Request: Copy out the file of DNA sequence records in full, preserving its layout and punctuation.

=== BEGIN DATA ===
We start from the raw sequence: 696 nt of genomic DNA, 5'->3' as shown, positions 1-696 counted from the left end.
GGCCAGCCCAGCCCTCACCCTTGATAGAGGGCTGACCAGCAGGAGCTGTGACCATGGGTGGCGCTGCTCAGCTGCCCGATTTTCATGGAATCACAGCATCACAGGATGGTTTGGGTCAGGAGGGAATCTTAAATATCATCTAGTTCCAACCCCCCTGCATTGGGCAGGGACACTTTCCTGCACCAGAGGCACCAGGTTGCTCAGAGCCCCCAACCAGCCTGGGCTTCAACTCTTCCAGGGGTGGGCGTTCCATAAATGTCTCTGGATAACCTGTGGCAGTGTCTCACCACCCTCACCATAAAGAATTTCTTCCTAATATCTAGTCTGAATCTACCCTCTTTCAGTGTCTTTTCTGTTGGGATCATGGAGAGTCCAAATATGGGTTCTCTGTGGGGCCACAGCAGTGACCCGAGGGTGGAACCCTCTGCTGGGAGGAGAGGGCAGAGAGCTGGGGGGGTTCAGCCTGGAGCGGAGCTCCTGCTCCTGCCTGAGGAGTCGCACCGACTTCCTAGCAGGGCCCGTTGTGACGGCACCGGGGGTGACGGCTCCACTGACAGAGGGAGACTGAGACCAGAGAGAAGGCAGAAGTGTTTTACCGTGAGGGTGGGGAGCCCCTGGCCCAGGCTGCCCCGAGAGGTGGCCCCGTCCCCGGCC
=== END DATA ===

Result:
We start from the raw sequence: 696 nt of genomic DNA, 5'->3' as shown, positions 1-696 counted from the left end.
GGCCAGCCCAGCCCTCACCCTTGATAGAGGGCTGACCAGCAGGAGCTGTGACCATGGGTGGCGCTGCTCAGCTGCCCGATTTTCATGGAATCACAGCATCACAGGATGGTTTGGGTCAGGAGGGAATCTTAAATATCATCTAGTTCCAACCCCCCTGCATTGGGCAGGGACACTTTCCTGCACCAGAGGCACCAGGTTGCTCAGAGCCCCCAACCAGCCTGGGCTTCAACTCTTCCAGGGGTGGGCGTTCCATAAATGTCTCTGGATAACCTGTGGCAGTGTCTCACCACCCTCACCATAAAGAATTTCTTCCTAATATCTAGTCTGAATCTACCCTCTTTCAGTGTCTTTTCTGTTGGGATCATGGAGAGTCCAAATATGGGTTCTCTGTGGGGCCACAGCAGTGACCCGAGGGTGGAACCCTCTGCTGGGAGGAGAGGGCAGAGAGCTGGGGGGGTTCAGCCTGGAGCGGAGCTCCTGCTCCTGCCTGAGGAGTCGCACCGACTTCCTAGCAGGGCCCGTTGTGACGGCACCGGGGGTGACGGCTCCACTGACAGAGGGAGACTGAGACCAGAGAGAAGGCAGAAGTGTTTTACCGTGAGGGTGGGGAGCCCCTGGCCCAGGCTGCCCCGAGAGGTGGCCCCGTCCCCGGCC